Do The Work!

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Don’t be afraid of hard  work.  My first job was as a part time grounds keeper at a very small  condominium complex.  There were a dozen homes and lots of paths lined  by trees and plants.  It was my job to show up twice a week and sweep  the leaves and trim any bushes that encroached on the paths.  I was  fired. 

It was hard work that I didn’t want to  do.  What I did do, I did poorly.  In fact, in addition to repeatedly  failing to show up to work, I was fired because I carelessly cut down a  plant that I thought was encroaching a walkway.  Had I cared to pay  attention I might have noticed that the plant was in fact, blooming.   Furthermore, I was informed in my ‘exit interview,’  it was a type of  Yucca plant which grows for nearly 10 years, only blooms once and then  dies.  I had cut it off mid bloom, preventing it from fulfilling its  role in the pollination of future generations of yuccas and killed it.   Getting fired and explaining to my friends and family that I had been  fired were humbling experiences critical to my development. 

My second job required me to ride my  bike a couple of miles to go and clean gas stations.  I would clean the  pumps, water the plants, pick up litter and hose out the bathrooms.  I  could have been bitter, and I was.  I could have hated my job, and I  did.  However, I learned many important things from that job.  First,  neither the world, nor society and not even my family were going to give  me anything I didn’t earn.  Second, there is pride to be had in a job  well done and a day’s pay honestly earned.  Third, don’t look down upon  those cleaning or serving, admire their effort and appreciate that they  are getting their start on the road toward success and do what you can  to help them out.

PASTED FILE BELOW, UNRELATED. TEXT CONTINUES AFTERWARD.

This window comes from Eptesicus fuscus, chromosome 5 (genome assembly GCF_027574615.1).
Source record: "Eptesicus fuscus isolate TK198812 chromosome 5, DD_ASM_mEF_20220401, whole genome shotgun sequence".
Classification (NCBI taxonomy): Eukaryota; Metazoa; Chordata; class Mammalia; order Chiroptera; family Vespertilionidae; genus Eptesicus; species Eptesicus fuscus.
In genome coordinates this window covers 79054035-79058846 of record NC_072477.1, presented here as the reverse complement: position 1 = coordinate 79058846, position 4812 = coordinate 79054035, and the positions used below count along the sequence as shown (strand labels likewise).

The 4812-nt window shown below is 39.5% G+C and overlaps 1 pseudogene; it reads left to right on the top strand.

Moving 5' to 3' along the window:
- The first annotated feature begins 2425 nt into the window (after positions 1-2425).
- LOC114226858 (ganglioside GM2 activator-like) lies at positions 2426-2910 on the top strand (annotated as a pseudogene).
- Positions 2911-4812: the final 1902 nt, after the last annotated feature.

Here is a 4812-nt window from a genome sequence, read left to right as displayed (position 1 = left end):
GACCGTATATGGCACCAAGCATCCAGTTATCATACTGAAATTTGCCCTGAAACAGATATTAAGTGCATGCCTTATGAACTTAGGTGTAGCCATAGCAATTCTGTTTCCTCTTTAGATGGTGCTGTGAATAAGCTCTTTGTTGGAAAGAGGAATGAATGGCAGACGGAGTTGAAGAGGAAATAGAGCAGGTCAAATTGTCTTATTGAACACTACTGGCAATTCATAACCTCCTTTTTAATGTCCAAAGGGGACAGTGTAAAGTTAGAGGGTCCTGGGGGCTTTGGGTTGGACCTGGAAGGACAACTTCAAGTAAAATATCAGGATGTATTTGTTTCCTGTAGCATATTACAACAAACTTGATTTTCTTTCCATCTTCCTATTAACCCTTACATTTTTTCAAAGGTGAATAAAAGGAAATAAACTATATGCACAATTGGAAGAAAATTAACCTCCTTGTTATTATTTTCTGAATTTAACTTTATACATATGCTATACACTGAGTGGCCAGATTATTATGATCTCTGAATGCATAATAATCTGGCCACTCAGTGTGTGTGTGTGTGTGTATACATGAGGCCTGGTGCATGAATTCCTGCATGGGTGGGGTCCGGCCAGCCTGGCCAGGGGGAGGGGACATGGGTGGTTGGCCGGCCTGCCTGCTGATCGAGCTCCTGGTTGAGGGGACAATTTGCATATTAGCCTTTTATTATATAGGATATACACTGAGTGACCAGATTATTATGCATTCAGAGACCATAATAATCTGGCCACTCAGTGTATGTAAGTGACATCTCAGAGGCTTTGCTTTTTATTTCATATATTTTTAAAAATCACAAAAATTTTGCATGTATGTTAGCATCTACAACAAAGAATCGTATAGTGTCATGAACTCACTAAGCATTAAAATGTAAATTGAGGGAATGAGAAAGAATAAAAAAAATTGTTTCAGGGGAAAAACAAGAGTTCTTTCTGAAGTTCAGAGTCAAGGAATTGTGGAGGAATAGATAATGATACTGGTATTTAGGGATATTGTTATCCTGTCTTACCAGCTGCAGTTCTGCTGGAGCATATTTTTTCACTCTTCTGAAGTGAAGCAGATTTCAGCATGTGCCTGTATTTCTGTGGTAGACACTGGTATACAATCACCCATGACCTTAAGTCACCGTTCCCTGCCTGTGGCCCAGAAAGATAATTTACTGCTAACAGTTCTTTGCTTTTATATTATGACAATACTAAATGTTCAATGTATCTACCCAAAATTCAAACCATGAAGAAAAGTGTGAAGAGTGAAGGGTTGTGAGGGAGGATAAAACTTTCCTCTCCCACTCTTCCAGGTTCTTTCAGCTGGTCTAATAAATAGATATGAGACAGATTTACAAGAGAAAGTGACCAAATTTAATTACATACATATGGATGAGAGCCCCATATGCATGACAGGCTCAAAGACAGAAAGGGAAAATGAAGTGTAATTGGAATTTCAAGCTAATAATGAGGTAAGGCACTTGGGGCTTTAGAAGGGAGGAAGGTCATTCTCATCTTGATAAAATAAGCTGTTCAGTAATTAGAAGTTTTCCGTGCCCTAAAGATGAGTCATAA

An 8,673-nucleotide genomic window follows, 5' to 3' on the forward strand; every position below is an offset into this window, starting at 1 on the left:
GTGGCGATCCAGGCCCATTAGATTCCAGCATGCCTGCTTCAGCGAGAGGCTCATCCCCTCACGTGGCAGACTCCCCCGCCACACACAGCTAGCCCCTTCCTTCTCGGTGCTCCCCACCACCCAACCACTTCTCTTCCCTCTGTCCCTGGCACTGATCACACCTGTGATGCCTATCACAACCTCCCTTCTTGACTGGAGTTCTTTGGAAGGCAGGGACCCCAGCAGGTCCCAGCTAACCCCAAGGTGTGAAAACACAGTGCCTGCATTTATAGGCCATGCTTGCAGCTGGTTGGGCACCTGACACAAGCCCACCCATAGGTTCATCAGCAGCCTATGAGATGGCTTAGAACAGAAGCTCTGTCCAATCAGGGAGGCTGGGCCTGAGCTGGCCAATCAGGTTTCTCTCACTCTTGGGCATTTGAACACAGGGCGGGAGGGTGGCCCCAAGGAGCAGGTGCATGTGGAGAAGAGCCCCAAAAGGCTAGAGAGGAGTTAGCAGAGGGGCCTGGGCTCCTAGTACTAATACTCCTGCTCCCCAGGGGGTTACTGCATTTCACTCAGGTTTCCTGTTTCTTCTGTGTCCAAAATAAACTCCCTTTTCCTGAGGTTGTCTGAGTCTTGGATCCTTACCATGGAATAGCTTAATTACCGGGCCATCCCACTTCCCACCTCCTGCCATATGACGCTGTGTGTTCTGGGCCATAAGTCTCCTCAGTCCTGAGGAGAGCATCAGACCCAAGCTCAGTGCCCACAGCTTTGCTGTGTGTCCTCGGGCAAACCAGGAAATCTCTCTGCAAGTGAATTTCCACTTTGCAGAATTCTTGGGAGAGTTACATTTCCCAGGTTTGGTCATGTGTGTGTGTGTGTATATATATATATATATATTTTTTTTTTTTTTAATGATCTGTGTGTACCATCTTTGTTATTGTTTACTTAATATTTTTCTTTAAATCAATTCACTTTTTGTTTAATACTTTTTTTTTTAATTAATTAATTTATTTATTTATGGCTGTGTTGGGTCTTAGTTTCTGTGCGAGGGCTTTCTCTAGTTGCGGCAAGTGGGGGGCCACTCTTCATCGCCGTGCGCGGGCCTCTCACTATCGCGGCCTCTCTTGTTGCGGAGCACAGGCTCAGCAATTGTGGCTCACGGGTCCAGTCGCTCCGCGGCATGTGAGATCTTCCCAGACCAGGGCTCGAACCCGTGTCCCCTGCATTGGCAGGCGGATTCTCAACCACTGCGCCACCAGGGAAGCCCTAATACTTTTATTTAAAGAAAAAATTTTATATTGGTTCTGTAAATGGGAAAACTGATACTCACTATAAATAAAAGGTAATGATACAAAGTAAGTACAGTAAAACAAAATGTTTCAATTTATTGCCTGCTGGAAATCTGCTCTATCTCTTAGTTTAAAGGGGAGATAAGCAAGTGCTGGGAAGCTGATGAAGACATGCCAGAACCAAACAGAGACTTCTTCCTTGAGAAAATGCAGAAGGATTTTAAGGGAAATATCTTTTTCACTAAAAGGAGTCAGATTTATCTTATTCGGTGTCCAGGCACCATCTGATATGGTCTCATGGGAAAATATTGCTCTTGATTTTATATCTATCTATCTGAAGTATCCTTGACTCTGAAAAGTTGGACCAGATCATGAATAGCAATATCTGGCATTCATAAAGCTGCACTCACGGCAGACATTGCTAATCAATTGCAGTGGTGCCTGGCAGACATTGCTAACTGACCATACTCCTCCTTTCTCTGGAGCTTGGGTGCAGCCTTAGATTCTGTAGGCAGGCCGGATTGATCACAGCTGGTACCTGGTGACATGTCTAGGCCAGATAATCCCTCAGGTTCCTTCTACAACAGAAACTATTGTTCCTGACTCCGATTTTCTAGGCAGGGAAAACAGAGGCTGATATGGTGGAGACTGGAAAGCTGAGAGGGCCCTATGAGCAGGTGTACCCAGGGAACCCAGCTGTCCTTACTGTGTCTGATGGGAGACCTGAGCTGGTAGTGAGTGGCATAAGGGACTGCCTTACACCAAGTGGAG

Finally, skills and education were the  keys to working smarter and greater rewards.  Those didn’t come easy.   High School, University, Graduate School - eleven years of deferred  gratitude to get to the starting line where good opportunities await  those who run the race.  

My son has a baseball coach, Brian  Bennet, a good man who understands the nature of work.  In the batting  cage he hands my son a heavy wooden bat and with each swing a blister  develops and finally pops leaving blood dripping down his sweaty hand.   It hurts but Brian is telling him to ‘DO THE WORK” and continues to  pitch balls.  Finally, bucket empty, Brian stops, grabs some ice and  wraps my sons hand in his applying the ice and adding comfort.   He  looks my son in the eye, “You know that feeling you get when you hit a  home run, or a double with two RBI’s?”  My son nods.  “Here, right now,  you are doing the work to get that feeling.  HERE is where you get happy, THERE is where you are happy.  You can only get there from here.”